New anti-PD1 drugs overpriced, ICER says
Correction: Following publication of this article, the Institute for Clinical and Economic Review released a corrected version of its evidence report which lowered the percentage discount required of Keytruda to meet ICER's value-based price benchmark from an original range of 61%-73% to between 39%-61%. For Tecentriq, the changes lowered the required discount from 47%-62% to between 31% and 53%. The required discount for Opdivo, on the other hand, was increased from 52%-65% to between 57%-68%.
- Several newly approved drugs for lung cancer, including Bristol-Myers Squibb's Opdivo and Merck's Keytruda are overpriced relative to a value-based price benchmark, according to a new report released this week by the Institute for Clinical and Economic Review.
- Opdivo (nivolumab) would need to be discounted by between 57% and 68% in order to clear a benchmark of $100,000 to $150,000 per quality-adjusted life (QALY) gained, ICER found. The price of Keytruda (pembrolizumab) would need to come down as well, between 39% and 61%.
- ICER's efforts to assess the cost-effectiveness of new drugs has sparked backlash from the pharma industry, which has criticized the research organization's methodology and motivations.
ICER did caution that there was "substantial uncertainty" in its cost-effectiveness estimates for the new checkpoint inhibitors, pointing to the differences in indications and in the assays used to test for PD1/PDL1 levels.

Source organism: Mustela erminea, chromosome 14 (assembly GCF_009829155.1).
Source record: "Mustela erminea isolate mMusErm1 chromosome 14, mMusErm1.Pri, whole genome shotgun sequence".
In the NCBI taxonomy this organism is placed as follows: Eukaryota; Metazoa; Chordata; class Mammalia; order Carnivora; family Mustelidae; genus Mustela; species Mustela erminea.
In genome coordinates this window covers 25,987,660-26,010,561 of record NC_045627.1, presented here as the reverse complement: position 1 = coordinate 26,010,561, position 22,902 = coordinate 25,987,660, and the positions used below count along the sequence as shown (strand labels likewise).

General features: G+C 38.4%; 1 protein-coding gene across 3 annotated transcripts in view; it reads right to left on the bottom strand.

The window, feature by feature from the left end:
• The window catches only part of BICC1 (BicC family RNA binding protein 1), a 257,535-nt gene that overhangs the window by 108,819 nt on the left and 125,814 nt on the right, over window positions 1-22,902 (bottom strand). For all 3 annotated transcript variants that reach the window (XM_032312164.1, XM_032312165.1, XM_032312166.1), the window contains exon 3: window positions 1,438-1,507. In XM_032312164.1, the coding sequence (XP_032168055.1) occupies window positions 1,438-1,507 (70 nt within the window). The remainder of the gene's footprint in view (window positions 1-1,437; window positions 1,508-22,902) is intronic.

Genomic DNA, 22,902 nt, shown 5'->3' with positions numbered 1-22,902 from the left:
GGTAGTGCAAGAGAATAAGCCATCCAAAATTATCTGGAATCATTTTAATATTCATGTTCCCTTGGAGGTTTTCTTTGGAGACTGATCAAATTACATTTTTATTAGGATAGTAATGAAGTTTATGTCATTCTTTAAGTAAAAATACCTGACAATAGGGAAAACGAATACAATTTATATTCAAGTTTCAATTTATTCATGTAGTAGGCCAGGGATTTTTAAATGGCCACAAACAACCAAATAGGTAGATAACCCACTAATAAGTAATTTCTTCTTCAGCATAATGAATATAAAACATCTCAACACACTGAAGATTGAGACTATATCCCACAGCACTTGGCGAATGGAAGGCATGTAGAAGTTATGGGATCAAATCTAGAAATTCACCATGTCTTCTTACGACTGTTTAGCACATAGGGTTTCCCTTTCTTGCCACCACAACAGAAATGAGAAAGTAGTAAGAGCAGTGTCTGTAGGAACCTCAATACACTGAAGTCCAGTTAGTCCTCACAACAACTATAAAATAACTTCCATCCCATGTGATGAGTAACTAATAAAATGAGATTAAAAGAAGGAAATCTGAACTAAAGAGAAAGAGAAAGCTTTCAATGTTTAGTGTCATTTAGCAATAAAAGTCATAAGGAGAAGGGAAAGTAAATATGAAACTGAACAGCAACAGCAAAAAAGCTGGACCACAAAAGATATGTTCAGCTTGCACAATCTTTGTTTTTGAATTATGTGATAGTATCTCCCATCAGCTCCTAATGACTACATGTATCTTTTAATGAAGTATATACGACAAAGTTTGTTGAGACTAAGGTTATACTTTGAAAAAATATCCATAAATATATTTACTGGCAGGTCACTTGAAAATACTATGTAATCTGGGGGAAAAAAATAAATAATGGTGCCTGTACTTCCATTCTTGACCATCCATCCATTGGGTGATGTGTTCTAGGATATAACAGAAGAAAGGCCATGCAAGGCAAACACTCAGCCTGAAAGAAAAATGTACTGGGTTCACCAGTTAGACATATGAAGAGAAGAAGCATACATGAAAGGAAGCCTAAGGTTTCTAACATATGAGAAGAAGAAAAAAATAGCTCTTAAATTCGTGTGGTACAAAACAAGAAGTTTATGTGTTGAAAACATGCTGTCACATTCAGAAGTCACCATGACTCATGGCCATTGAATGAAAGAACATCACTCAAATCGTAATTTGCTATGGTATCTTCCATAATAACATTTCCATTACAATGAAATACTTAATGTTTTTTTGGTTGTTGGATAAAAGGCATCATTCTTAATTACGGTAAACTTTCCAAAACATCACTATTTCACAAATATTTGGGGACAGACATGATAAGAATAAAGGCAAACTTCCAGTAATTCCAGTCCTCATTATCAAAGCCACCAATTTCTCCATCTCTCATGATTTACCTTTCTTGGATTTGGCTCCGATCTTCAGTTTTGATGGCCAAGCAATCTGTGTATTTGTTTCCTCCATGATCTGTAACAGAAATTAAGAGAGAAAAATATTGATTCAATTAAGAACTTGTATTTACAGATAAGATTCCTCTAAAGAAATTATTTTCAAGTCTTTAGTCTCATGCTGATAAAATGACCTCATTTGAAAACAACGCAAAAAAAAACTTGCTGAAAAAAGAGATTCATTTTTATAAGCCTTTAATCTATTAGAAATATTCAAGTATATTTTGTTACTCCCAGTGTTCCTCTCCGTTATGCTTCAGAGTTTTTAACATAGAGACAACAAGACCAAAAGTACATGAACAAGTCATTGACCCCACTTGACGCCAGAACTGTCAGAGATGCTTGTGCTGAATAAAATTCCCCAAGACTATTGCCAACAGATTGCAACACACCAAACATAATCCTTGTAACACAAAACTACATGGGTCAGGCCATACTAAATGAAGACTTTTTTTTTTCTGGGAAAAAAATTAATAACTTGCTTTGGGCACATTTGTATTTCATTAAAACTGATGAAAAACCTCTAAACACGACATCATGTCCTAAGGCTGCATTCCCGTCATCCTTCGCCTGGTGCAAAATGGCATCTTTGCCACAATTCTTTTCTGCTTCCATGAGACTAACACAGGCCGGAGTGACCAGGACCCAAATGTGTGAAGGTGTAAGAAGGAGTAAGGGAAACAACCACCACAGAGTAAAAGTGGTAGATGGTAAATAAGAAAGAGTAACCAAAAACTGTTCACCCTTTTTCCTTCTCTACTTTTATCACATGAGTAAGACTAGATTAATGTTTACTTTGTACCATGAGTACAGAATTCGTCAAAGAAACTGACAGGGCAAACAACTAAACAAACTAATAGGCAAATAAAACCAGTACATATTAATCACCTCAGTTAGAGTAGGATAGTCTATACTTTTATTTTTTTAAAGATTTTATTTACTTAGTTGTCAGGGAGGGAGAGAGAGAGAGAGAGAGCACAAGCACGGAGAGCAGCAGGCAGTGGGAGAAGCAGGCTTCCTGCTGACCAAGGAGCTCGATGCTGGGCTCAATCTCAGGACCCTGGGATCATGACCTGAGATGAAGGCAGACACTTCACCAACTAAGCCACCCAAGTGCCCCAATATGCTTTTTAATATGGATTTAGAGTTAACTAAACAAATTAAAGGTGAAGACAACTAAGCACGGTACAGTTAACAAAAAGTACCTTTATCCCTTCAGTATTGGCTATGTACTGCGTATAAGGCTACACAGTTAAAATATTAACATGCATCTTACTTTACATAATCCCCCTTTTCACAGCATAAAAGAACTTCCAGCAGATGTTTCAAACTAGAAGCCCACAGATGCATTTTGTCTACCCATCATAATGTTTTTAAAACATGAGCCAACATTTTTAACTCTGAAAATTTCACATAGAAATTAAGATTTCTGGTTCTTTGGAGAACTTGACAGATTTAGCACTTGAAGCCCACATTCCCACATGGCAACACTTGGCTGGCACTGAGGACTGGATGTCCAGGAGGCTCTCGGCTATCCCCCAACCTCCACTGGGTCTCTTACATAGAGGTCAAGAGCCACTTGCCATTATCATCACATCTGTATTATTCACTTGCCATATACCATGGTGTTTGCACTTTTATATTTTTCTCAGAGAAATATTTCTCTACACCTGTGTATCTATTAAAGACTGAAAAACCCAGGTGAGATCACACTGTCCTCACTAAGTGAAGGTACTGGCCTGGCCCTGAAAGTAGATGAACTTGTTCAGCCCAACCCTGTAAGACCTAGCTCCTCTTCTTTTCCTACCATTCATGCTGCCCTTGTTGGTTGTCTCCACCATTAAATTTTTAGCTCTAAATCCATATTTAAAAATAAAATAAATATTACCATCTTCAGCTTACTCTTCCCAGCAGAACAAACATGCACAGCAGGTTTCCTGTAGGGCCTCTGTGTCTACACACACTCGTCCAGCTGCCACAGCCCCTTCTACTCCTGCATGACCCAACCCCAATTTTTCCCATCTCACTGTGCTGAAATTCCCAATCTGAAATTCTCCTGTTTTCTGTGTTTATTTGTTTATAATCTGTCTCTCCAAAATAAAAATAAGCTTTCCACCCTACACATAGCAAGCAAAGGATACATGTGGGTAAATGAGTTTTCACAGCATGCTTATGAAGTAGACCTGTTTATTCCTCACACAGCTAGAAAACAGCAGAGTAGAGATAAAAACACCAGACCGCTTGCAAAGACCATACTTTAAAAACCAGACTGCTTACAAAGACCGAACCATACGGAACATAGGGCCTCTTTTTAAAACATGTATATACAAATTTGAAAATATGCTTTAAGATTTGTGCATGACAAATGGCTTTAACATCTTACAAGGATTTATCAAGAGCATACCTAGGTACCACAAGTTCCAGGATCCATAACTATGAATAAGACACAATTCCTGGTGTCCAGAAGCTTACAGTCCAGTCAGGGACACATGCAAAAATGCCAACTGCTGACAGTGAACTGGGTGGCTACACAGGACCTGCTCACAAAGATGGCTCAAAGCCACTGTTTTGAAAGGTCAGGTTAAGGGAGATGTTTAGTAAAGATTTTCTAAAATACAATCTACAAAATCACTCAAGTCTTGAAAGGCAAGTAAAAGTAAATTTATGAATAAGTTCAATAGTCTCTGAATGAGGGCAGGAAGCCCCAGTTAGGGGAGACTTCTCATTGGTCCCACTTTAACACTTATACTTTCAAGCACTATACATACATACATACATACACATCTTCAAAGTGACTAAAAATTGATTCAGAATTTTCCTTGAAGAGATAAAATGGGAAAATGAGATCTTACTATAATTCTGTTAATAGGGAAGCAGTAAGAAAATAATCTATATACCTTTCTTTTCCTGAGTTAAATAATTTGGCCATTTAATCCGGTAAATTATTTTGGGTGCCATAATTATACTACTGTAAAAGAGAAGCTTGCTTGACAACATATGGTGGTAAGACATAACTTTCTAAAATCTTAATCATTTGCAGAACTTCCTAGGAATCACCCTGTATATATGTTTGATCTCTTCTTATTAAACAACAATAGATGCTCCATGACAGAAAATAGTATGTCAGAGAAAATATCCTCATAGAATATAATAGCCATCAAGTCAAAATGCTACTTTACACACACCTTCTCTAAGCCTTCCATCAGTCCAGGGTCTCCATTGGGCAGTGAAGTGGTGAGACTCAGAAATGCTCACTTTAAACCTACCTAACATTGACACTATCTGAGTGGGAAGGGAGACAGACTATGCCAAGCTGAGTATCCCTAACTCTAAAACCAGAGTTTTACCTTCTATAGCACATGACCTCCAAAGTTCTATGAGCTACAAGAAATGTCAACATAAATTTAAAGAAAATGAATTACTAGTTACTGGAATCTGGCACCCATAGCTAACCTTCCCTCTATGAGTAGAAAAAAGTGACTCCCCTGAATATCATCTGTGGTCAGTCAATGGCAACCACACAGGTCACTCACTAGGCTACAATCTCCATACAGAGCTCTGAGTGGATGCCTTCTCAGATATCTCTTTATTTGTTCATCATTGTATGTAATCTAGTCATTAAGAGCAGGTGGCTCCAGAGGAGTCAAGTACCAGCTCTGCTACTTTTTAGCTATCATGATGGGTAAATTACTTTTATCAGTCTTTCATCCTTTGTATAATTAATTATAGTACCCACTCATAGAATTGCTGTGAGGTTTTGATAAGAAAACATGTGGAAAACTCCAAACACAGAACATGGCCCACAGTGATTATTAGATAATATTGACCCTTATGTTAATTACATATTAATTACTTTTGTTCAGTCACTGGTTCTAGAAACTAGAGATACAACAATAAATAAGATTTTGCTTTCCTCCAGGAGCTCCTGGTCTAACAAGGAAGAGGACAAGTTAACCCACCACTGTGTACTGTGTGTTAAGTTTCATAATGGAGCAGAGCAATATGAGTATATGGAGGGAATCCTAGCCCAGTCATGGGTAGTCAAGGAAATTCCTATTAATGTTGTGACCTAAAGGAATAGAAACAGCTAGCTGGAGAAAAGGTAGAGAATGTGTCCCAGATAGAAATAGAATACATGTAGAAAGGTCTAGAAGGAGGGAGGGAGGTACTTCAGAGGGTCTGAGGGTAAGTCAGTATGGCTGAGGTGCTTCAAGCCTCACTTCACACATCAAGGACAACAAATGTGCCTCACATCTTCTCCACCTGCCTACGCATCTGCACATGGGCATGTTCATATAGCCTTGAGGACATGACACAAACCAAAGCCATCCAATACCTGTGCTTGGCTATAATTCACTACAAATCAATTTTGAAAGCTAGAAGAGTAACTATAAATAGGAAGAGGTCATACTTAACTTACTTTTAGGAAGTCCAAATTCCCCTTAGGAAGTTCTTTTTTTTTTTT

Still, the report likely won't be received well by drugmakers, who have spoken out publicly against ICER's approach before. Bristol-Myers, for instance, has previously criticized ICER's assessment of its multiple myeloma drug Empliciti, which called for the price to be lowered by between 75% and 89% per vial.
Pricing new drugs is a difficult balance, particularly in light of the sustained outrage over rising prescription drug costs in the U.S.
ICER has attempted to examine the value of several drug classes, taking into account efficacy, safety, existing treatment options and other variables. Previous reports have covered hepatitis C,high cholesterol and multiple myeloma. These assessments, many of which have determined lower prices are in order, have been seized by some as a way to criticize pharmaceutical companies.
ICER also assessed the value for Roche's Tecentriq (atezolizumab), although it is not yet approved in the U.S. for non-small cell lung cancer (NSCLC) Similar to the findings for Opdivo and Keytruda, ICER indicated the price of Tecentriq would need to be reduced by between 31% and 53% to meet ICER's QALY benchmark.
The three drugs were reviewed only in the context of second-line use in EGFR- advanced NSCLC, compared to treatment with docetaxel in patients who progressed from a chemotherapy doublet. ICER did not model first-line use for the drugs due to "a lack of publicly comparative evidence."
The PD-1 inhibitors Opdivo and Keytruda are also used to treat melanoma, though that is a smaller market than NSCLC.
ICER also looked at long-term costs, outcomes, and cost-effectiveness of first-line therapy with several tyosine-kinase inhibitors (TKIs) in advanced NSCLC in EGFR+ patients, compared to platinum-based chemotherapy. The report found all cost-effectiveness figures to fall below the upper limit of its price benchmark ($150,000/QALY).
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